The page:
Fordham International Intellectual Property Conference, Plenary Session: IP Policy and the EU - Fordham Intellectual Property, Media & Entertainment Law Journal
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Fordham International Intellectual Property Conference, Plenary Session: IP Policy and the EU

Fordham International Intellectual Property Conference, Plenary Session: IP Policy and the EU

Fordham International Intellectual Property Conference
“Plenary Session: IP Policy and the EU”

[Moderator: Prof. Hugh Hansen]

[9:15] Margaret Frohlinger:
Discussing domestic EU policy initiatives. Copyright, trademarks, patents, and enforcement.
Copyright: directive for extending the term of protection to 95 years. There is a lot of criticism and skepticism, especially in the academic word.
But, it is good. aligns with other nations. Combined with other provisions that strengthens rights of musicians. Session musicians would get compensation — this is groundbreaking. Thinks there is a good chance for passage.
Consultation clauses launched by Green Paper, Copyright in the Knowledge Based Economy. Exemption & Limitation of copyright, also subject of work in WIPO. Issues such as orphan works, makeing available of segments of copyrightd works such as news headlines. Big question is: How to reconcile rights of publishs with the research and economic communities, and the public? Publishers strugling to defend old brick & mortar business. Should reconcile the different interests. Currently analyzing the replies.
Dialog on Copyright levies. Most Members states have this on devices that copy. What has to be negotiated is the amount of levies between states. How caluclated, how cross border trade regulated, what devices lavied?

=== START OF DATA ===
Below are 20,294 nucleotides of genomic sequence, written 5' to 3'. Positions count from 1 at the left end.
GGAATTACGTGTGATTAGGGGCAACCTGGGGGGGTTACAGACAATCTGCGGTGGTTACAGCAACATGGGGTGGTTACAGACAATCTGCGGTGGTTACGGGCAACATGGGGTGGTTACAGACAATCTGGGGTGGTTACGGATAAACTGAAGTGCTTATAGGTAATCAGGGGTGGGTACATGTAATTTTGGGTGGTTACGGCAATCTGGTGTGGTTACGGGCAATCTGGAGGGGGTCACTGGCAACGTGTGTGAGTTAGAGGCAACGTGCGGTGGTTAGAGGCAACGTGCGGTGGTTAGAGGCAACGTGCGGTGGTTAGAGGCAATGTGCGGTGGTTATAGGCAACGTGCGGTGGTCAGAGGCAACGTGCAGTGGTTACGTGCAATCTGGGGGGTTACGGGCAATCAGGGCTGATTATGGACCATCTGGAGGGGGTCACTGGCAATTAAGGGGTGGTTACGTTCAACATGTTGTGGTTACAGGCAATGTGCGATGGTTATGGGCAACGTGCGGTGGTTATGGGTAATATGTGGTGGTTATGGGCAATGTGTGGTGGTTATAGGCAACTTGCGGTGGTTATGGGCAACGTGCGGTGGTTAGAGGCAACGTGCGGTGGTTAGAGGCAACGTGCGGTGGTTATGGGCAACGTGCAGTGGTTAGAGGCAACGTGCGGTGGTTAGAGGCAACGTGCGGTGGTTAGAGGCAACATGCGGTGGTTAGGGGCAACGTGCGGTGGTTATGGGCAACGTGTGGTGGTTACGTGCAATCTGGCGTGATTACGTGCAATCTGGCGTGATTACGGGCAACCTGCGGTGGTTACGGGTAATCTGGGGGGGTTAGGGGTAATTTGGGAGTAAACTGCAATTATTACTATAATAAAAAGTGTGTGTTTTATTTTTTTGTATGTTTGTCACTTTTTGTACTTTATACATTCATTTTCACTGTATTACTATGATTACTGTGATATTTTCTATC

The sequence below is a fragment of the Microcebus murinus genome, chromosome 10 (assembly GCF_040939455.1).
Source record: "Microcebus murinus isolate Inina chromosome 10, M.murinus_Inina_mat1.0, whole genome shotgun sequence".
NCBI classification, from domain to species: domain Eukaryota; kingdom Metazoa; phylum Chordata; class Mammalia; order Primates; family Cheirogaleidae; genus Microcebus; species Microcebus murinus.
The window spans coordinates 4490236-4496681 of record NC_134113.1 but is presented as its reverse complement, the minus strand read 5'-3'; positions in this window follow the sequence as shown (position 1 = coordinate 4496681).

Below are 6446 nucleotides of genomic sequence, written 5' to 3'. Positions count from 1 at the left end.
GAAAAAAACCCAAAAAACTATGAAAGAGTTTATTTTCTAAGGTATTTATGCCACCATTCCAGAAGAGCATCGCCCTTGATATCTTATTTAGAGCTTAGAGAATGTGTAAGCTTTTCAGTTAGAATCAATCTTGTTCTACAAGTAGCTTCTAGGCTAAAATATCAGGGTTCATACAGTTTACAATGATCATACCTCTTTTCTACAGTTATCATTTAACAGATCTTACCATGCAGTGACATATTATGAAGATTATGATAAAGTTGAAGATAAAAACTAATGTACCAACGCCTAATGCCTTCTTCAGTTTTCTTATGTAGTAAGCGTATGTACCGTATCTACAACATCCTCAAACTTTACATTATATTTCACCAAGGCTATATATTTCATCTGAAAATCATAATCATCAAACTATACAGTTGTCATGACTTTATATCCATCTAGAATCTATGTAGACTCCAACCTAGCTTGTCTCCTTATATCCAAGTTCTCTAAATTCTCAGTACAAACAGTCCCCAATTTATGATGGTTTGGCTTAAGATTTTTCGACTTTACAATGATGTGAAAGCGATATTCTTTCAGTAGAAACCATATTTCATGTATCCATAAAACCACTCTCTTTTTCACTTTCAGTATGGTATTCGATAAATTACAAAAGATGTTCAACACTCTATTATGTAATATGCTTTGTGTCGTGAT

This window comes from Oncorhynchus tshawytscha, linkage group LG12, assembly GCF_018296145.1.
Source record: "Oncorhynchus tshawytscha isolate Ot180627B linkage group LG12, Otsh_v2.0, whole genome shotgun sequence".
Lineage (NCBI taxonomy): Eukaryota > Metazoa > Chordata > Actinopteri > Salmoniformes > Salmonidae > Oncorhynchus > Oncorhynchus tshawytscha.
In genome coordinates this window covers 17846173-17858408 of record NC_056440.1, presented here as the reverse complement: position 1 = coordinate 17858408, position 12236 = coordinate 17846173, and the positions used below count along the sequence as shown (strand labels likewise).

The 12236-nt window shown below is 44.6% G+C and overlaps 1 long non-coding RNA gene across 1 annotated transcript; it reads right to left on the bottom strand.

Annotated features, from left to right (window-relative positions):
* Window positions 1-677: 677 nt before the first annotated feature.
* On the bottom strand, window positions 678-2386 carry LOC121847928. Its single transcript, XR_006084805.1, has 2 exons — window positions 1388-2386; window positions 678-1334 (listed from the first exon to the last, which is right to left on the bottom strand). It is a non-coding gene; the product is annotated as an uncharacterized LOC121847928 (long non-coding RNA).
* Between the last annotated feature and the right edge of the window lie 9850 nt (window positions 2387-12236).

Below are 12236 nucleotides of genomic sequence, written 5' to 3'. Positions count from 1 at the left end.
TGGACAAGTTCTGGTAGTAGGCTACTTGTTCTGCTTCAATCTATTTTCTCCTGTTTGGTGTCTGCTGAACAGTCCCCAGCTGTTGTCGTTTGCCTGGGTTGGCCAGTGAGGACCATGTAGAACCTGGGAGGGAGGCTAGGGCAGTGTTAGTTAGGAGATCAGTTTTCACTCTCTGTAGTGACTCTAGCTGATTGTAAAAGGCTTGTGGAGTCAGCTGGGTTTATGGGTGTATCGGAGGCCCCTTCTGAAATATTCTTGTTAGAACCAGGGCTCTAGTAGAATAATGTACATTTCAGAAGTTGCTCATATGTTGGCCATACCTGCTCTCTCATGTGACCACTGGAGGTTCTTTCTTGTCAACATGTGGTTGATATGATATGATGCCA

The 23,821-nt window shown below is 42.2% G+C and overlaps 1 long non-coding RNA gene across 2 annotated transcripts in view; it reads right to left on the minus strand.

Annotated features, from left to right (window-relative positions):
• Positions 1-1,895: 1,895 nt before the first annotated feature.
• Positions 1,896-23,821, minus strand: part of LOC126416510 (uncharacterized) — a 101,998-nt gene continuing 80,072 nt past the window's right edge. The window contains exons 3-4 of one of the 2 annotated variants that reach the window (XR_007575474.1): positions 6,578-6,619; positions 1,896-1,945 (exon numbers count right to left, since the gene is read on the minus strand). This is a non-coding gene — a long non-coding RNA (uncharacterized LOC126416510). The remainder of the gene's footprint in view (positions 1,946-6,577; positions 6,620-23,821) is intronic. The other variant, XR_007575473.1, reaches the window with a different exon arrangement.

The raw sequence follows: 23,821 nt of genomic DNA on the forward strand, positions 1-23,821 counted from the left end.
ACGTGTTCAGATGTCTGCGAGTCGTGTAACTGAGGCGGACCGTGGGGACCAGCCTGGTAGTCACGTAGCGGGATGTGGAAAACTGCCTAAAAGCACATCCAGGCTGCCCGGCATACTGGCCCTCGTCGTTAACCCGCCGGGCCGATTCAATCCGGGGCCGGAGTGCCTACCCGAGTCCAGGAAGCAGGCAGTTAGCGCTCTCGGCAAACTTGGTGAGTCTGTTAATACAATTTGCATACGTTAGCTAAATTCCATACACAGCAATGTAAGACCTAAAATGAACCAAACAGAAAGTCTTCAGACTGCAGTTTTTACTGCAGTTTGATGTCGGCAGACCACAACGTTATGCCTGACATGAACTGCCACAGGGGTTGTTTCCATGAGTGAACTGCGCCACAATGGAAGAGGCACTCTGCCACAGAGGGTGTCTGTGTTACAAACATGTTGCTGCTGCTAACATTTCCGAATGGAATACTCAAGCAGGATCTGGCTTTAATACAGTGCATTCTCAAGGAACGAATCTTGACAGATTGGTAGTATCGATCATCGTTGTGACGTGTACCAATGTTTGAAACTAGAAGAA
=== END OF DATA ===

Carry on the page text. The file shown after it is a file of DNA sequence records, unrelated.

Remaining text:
Not realistic to address in a legislative manner. Instead try to bring together the parties and come to an inter-industry agreement.

Trademark: Major success of reducing registration fee by 44%. Two reasons: (1) the continuous increase in revenues of OHIM resulting from continuous rise of applications. (2) decreasing costs from efficiency gains by office.
Launched major evaluation of community trademark regulation. Issues that must be addressed: Relationship between national trademark and community trademark system. Use of community trademark? Should it be sufficient to use in one member state, for validity in whole community?

Patents: Patent fight is older than the European Union. More difficult to create a community-wide patent system than creating the EU itself! Trying to give it a new push, because of its importance to EU business.
Two fights on table. Community patent. Result in a significant reduction of cost, because it would do away with translation cost, and individual review by each national office. This is supported by business interests, but not supported by every member states. Language issue for a few member states. We may have to get to a system that involves not all of the member states.
Draft proposal, and draft agreement on European patent court system. Between EU, its member states, and 3d party countries who are part of the EC and who want to join th epatent syatem. Local and regional divisions. One single appeal court. ECJ would be permitted to answer questions put to it about the interpretation of the patent laws. The EC has formally adopted a proposal which would allow amendment to be adopted. But first the ECJ must weigh in. Hope that with ECJ approval, the hold-out member states will come to the table and agree.

Enforcement: Enforcment Directive in Europe deals with civila measures. A directive dealing with criminal measures is blocked so far. Now trying to focus on practical measures aimed on increasing enforcement. European observatory launched two weeks ago — collect and present data on economic and societal impact of counterfeiting and piracy. Hoping to sway public opinion and policy-makers. We have to show the implications.
Also, launched another stakeholder dialog about counterfeit products on the internet. Rapid changes in technology. the right approach is not legislative — rather a soft approach, bringing together parties and trying to reach inter-industry cooperation agreements. If reached, could operate on an international level, which would be most effective.
Intending to launch a second dialog dealing with illegal downloading over the internet. Intent to broker an inter-industy cooperation agreement.

[4:40] [Hansen] How much do you speak with other people in commission like DG Comp?